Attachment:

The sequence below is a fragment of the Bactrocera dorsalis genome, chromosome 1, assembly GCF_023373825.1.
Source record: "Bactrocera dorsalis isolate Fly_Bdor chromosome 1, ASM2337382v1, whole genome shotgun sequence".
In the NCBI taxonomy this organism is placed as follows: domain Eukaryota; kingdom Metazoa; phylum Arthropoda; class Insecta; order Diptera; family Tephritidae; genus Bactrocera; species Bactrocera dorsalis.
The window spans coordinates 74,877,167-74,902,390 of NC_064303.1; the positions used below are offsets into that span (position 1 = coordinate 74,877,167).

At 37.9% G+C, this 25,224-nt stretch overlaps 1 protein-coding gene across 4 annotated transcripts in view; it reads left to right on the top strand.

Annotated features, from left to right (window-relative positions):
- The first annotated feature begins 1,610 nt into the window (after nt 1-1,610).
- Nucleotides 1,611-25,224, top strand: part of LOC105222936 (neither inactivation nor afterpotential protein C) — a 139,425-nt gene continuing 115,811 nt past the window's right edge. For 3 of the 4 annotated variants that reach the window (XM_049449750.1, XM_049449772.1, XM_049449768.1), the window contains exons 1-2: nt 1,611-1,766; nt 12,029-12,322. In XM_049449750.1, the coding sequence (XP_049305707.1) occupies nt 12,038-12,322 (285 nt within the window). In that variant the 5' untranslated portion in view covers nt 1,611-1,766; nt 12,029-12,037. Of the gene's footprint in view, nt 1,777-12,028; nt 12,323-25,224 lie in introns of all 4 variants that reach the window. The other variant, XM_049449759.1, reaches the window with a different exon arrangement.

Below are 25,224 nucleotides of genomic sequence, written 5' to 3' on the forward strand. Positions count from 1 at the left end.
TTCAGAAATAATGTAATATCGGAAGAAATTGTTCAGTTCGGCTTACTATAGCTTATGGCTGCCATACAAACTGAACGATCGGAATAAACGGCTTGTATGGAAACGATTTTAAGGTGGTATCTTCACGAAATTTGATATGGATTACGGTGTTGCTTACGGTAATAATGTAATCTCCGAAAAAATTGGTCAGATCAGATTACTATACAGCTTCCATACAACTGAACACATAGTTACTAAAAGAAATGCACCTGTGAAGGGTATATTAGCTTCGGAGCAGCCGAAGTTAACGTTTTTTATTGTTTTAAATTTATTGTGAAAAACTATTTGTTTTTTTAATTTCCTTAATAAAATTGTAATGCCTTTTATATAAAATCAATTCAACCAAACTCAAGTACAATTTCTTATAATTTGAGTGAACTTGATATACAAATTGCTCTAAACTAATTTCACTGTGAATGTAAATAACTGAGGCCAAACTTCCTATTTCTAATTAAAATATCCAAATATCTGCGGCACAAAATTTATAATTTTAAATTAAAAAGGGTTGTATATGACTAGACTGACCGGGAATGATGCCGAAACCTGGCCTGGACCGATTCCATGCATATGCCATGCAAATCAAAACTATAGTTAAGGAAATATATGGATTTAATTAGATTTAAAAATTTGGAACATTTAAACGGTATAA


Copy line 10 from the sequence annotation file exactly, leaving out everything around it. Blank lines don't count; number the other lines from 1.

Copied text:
TTCAGAAATAATGTAATATCGGAAGAAATTGTTCAGTTCGGCTTACTATAGCTTATGGCTGCCATACAAACTGAACGATCGGAATAAACGGCTTGTATGGAAACGATTTTAAGGTGGTATCTTCACGAAATTTGATATGGATTACGGTGTTGCTTACGGTAATAATGTAATCTCCGAAAAAATTGGTCAGATCAGATTACTATACAGCTTCCATACAACTGAACACATAGTTACTAAAAGAAATGCACCTGTGAAGGGTATATTAGCTTCGGAGCAGCCGAAGTTAACGTTTTTTATTGTTTTAAATTTATTGTGAAAAACTATTTGTTTTTTTAATTTCCTTAATAAAATTGTAATGCCTTTTATATAAAATCAATTCAACCAAACTCAAGTACAATTTCTTATAATTTGAGTGAACTTGATATACAAATTGCTCTAAACTAATTTCACTGTGAATGTAAATAACTGAGGCCAAACTTCCTATTTCTAATTAAAATATCCAAATATCTGCGGCACAAAATTTATAATTTTAAATTAAAAAGGGTTGTATATGACTAGACTGACCGGGAATGATGCCGAAACCTGGCCTGGACCGATTCCATGCATATGCCATGCAAATCAAAACTATAGTTAAGGAAATATATGGATTTAATTAGATTTAAAAATTTGGAACATTTAAACGGTATAA